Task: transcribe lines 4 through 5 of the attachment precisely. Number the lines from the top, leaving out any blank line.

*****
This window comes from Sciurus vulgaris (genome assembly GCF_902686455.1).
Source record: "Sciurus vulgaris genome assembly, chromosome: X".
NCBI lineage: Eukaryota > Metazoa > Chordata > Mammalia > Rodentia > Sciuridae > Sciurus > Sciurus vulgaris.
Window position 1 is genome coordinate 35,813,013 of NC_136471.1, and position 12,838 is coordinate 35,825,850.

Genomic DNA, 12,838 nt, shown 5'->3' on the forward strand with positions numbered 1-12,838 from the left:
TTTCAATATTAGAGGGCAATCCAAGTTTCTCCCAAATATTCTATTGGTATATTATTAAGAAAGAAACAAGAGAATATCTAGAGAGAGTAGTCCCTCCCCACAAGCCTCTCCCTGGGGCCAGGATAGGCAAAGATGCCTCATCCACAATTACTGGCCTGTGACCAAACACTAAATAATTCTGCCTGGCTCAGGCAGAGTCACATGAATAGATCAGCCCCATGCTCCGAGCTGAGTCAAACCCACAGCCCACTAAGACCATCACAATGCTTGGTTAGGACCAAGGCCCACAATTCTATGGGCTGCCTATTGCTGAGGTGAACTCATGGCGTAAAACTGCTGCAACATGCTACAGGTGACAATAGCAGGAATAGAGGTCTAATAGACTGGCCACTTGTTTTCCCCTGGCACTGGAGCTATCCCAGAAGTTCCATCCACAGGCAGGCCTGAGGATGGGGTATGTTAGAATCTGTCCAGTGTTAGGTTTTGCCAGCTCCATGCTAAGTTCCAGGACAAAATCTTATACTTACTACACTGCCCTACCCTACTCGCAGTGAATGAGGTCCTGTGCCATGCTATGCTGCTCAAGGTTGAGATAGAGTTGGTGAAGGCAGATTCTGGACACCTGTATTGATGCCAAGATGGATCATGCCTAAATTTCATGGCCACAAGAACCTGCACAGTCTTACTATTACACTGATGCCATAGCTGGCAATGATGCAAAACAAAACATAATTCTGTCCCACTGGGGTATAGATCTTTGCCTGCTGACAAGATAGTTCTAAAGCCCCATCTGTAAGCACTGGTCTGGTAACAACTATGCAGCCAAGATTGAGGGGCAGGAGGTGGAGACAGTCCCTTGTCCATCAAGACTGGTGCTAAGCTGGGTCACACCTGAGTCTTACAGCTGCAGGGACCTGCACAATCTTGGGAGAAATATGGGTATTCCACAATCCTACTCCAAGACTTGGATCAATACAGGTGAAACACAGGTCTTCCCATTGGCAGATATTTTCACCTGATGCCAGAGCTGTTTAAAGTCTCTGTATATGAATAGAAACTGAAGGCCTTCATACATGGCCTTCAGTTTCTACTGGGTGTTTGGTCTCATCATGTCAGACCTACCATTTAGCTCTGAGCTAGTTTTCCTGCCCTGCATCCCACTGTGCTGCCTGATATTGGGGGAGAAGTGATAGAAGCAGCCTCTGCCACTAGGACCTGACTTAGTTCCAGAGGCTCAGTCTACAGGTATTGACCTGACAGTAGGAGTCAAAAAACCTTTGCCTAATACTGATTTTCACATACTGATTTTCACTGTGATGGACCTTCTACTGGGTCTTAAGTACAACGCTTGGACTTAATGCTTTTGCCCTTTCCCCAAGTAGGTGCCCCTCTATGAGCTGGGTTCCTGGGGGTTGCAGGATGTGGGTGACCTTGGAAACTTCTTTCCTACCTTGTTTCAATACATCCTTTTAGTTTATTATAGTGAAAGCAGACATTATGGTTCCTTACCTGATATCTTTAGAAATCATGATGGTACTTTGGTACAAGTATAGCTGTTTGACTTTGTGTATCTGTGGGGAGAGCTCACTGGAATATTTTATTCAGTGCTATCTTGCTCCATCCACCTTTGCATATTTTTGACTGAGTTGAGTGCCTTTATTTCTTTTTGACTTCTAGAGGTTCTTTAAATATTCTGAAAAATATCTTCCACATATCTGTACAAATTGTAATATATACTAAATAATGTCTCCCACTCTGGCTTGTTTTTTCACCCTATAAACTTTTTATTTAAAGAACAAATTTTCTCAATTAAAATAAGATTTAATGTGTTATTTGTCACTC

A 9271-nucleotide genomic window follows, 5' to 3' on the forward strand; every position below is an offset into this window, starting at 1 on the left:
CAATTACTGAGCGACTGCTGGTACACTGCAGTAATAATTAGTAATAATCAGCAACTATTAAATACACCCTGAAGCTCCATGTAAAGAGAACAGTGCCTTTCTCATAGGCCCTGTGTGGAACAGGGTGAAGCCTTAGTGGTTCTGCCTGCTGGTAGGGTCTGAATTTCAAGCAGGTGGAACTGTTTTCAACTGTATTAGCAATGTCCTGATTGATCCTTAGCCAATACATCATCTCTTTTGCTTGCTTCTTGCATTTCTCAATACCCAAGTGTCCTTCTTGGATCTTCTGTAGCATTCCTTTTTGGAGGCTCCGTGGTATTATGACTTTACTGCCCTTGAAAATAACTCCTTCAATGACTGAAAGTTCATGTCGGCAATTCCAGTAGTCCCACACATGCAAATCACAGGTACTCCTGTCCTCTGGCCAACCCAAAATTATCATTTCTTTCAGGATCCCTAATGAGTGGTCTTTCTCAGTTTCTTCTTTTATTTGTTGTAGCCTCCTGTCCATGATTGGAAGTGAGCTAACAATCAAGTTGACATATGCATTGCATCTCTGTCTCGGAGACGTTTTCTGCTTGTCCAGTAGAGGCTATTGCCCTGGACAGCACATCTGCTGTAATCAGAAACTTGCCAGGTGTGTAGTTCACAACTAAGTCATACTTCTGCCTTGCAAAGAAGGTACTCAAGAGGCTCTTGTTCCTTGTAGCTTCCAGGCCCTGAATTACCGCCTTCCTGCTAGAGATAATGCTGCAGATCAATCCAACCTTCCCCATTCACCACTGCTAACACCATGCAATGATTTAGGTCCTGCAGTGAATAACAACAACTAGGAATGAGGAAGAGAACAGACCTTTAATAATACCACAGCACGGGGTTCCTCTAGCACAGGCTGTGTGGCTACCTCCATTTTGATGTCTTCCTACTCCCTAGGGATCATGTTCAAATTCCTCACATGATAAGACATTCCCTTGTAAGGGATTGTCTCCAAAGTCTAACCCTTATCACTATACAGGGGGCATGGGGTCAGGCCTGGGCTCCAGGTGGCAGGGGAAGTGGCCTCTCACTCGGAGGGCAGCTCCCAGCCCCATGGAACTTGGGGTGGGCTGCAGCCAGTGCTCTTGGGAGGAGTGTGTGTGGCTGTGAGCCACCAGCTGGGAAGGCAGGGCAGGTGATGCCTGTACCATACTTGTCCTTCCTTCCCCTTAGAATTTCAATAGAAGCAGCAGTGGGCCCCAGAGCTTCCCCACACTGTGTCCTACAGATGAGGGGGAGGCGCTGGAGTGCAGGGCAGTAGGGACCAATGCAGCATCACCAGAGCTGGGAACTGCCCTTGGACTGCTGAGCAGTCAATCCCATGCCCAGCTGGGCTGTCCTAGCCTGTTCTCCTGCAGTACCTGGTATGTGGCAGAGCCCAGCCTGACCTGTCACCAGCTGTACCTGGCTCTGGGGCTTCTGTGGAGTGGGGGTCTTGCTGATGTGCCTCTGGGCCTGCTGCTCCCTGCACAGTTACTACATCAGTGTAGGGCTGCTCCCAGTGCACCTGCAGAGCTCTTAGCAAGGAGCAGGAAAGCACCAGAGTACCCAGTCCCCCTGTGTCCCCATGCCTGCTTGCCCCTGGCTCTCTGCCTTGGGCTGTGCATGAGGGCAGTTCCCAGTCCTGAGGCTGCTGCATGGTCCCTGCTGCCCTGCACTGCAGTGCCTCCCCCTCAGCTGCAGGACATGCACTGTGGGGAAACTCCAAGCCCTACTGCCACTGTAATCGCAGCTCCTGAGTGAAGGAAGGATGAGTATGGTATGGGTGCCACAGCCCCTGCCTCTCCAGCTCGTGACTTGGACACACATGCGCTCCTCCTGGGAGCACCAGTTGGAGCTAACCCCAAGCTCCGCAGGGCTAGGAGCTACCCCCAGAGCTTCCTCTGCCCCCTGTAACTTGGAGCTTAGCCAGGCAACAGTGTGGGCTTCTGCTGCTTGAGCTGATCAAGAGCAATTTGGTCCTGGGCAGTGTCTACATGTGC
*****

Window position 1 is genome coordinate 35,813,013 of NC_136471.1, and position 12,838 is coordinate 35,825,850.

Genomic DNA, 12,838 nt, shown 5'->3' on the forward strand with positions numbered 1-12,838 from the left: